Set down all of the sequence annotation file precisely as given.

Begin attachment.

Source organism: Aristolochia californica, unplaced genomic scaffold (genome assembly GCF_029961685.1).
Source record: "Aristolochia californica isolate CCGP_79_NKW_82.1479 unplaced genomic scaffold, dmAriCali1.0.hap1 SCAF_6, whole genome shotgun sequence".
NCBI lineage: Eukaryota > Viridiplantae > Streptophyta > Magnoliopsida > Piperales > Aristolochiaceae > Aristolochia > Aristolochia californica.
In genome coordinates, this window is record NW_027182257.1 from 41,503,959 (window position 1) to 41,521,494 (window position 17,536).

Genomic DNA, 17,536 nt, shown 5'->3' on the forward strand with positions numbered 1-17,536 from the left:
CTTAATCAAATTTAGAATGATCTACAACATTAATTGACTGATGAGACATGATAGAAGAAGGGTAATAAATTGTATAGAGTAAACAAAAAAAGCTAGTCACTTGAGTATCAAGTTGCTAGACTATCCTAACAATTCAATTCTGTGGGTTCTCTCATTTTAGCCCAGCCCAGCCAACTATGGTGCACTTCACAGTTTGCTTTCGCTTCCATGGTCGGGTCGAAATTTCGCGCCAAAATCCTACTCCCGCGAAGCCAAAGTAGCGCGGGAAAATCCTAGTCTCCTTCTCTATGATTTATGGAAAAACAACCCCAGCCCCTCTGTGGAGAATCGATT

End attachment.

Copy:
Source organism: Aristolochia californica, unplaced genomic scaffold (genome assembly GCF_029961685.1).
Source record: "Aristolochia californica isolate CCGP_79_NKW_82.1479 unplaced genomic scaffold, dmAriCali1.0.hap1 SCAF_6, whole genome shotgun sequence".
NCBI lineage: Eukaryota > Viridiplantae > Streptophyta > Magnoliopsida > Piperales > Aristolochiaceae > Aristolochia > Aristolochia californica.
In genome coordinates, this window is record NW_027182257.1 from 41,503,959 (window position 1) to 41,521,494 (window position 17,536).

Genomic DNA, 17,536 nt, shown 5'->3' on the forward strand with positions numbered 1-17,536 from the left:
CTTAATCAAATTTAGAATGATCTACAACATTAATTGACTGATGAGACATGATAGAAGAAGGGTAATAAATTGTATAGAGTAAACAAAAAAAGCTAGTCACTTGAGTATCAAGTTGCTAGACTATCCTAACAATTCAATTCTGTGGGTTCTCTCATTTTAGCCCAGCCCAGCCAACTATGGTGCACTTCACAGTTTGCTTTCGCTTCCATGGTCGGGTCGAAATTTCGCGCCAAAATCCTACTCCCGCGAAGCCAAAGTAGCGCGGGAAAATCCTAGTCTCCTTCTCTATGATTTATGGAAAAACAACCCCAGCCCCTCTGTGGAGAATCGATT